After four years (almost to the day), Silent Civilian has released their second album, ‘Ghost Stories’. It’s a fairly solid record but not without it’s fair share of issues. Read on after the break to get an in-depth review of ‘Ghost Stories’.
The album opens up with ‘Let Us Prey’, a fast paced, frenzied song that has vocalist Jonny Santos (ex-Spineshank) barking out lyrics in a very rhythmic, staccato style during the verse before switching to a more ‘clean’ style during the chorus. The song sometimes becomes a bit overcrowded by the speed and amount of music going on, falling into muddiness. A curious event happens during the second part of the guitar solo where the entire solo comes in on only the left side. It’s a bit odd to hear it in only one ear and the solo ends with a bend that is just little sharp and out of scale. Still, the solo has some tasty shredding. The amount of low end is also somewhat overpowering. This problem could easily have been managed if some more top end was allowed to shine forth, but alas, ‘Let Us Prey’ (and the rest of the album) seems to have a strange cap where higher frequencies (guitarists should think of this as the ‘Presence’ knob on your amp) are kept low and as a result, there is no sparkle.
The production of the album is a mixed bag. The guitars are thick and mixed evenly but have a bit of fizziness that doesn’t allow for the tightest of tones. The bass is present in the form of low end. It’s hard to make out individual bass notes unless the bass is doing a run on it’s own. It’s a very round sound that is easily felt rather than heard. The vocals come through fine although there are a few instances where it seems like Jonny is having trouble hitting some notes and a few out of tune lines are left in. The drums are their own mixed bag. The cymbals could stand to have a bit more sizzle and sparkle but are mixed in nicely. The toms and bass drum have a solid thump and are mixed evenly across the field. The snare confuses me as sometimes it’s at a perfect level with great attitude and bite to it and at other times it’s low in the mix and seems to lose it’s aggressive snap.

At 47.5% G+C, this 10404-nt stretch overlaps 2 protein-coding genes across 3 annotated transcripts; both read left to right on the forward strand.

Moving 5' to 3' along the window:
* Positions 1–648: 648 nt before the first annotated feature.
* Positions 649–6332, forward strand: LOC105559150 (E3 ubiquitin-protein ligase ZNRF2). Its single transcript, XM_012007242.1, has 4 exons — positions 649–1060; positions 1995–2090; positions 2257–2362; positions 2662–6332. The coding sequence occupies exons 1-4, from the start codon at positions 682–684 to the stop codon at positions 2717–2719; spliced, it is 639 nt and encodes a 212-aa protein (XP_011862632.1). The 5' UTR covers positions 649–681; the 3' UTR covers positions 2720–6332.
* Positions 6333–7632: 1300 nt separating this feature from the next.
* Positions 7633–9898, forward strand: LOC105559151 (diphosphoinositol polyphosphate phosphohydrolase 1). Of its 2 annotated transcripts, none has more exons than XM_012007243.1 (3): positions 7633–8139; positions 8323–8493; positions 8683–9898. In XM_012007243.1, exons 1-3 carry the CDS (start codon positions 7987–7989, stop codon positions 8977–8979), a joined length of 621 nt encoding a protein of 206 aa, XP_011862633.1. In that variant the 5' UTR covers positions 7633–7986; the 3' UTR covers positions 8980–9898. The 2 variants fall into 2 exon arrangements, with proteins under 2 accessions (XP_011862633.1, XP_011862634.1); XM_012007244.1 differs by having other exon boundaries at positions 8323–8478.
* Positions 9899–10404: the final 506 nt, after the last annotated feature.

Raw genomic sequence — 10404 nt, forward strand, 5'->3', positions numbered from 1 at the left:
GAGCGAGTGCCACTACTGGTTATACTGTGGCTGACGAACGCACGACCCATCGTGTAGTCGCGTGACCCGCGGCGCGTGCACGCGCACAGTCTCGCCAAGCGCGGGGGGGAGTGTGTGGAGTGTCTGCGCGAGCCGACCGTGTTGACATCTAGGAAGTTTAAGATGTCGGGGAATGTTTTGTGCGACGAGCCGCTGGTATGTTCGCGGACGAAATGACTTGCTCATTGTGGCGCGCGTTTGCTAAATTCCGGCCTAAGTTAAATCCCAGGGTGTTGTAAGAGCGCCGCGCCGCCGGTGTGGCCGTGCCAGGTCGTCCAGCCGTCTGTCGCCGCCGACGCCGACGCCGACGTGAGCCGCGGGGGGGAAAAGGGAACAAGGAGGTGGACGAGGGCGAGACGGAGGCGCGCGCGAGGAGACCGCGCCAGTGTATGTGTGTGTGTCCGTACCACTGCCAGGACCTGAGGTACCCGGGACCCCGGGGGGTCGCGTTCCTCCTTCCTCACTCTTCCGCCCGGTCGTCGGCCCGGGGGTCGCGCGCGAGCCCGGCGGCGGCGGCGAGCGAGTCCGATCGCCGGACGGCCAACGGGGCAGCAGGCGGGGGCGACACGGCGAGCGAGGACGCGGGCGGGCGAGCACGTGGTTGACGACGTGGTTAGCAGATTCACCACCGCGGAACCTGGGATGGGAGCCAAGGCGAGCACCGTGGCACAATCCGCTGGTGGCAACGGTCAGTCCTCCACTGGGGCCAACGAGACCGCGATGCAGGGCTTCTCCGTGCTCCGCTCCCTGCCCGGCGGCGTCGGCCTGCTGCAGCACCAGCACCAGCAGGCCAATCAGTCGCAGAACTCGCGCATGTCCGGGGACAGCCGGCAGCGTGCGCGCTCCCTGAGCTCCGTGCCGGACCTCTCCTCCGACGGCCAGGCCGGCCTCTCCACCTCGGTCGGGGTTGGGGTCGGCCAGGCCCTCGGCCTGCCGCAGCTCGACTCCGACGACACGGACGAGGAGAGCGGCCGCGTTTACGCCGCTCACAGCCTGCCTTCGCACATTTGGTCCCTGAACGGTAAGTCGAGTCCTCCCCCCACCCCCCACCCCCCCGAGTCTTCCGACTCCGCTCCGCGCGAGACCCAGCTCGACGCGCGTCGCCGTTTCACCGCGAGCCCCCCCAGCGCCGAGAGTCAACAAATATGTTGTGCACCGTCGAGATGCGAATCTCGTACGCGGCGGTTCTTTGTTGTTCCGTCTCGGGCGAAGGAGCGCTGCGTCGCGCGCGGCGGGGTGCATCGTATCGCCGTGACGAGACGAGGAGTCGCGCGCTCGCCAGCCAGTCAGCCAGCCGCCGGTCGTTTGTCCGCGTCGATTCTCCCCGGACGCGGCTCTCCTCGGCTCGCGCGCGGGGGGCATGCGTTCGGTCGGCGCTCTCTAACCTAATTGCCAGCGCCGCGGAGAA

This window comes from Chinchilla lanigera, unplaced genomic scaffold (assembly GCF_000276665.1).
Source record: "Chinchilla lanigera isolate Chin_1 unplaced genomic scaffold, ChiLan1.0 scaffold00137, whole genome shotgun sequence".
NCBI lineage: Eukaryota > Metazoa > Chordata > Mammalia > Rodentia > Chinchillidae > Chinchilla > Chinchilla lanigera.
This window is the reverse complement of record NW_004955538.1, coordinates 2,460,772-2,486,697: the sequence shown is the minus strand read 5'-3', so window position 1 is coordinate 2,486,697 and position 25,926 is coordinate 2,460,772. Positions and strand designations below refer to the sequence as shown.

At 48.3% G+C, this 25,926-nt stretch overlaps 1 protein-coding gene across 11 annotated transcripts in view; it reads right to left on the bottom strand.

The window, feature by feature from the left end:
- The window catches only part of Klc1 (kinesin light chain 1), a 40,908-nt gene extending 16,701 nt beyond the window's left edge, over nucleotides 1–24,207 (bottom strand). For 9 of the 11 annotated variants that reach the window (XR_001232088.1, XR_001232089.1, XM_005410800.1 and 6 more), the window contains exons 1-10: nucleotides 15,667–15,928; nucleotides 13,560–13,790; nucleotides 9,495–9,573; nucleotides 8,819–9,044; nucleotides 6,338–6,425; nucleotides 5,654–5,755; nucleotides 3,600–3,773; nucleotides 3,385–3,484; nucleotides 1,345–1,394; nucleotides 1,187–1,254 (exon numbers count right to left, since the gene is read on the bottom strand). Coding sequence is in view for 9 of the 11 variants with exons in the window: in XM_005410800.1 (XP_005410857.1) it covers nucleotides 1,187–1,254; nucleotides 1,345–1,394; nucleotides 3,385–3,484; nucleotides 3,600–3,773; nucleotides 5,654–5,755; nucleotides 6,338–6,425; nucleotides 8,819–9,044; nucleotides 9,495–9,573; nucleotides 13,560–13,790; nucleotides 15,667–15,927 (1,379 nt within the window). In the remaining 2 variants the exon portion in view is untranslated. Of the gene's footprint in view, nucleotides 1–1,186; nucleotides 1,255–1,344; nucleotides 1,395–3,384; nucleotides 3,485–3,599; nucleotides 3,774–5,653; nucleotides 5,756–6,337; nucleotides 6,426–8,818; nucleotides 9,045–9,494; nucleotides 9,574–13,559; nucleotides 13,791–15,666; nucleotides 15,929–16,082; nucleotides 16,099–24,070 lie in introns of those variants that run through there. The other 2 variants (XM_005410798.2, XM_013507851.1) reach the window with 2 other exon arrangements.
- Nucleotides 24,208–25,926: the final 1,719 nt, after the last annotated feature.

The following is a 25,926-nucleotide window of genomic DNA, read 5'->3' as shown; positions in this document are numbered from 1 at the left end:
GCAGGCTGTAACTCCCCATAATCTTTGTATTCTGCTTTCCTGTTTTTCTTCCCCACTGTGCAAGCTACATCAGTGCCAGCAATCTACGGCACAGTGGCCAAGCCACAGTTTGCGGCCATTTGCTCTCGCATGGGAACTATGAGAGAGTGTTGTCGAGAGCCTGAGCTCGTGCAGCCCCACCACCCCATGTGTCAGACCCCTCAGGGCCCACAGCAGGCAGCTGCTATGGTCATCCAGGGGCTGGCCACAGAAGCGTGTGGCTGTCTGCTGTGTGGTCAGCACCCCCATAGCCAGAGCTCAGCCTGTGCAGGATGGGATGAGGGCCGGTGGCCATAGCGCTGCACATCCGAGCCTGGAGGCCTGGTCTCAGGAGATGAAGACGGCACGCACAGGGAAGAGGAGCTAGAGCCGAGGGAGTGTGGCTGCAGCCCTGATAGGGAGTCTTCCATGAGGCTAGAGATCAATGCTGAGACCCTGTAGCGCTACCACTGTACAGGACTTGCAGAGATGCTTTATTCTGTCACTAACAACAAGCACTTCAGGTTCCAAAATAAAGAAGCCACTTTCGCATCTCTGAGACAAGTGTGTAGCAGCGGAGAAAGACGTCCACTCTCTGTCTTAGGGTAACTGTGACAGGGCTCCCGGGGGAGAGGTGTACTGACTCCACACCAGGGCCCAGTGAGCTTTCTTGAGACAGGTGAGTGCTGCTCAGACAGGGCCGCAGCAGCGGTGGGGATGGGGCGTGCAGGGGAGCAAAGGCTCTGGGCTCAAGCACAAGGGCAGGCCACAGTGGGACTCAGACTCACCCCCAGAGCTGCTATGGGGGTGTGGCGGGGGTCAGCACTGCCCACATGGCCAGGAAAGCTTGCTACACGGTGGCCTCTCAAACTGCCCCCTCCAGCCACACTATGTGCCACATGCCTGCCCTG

The album as a whole is just shy of being generic: There are enough headbang-worthy moments and driving riffs that stand out to warrant a listen. Also, drummer Ryan Halpert does some clever little turns and tempo-changes that makes the album a bit more exciting. Overall, though, this album is good for a few spins and not too much more than that.
3 out of 5 skulls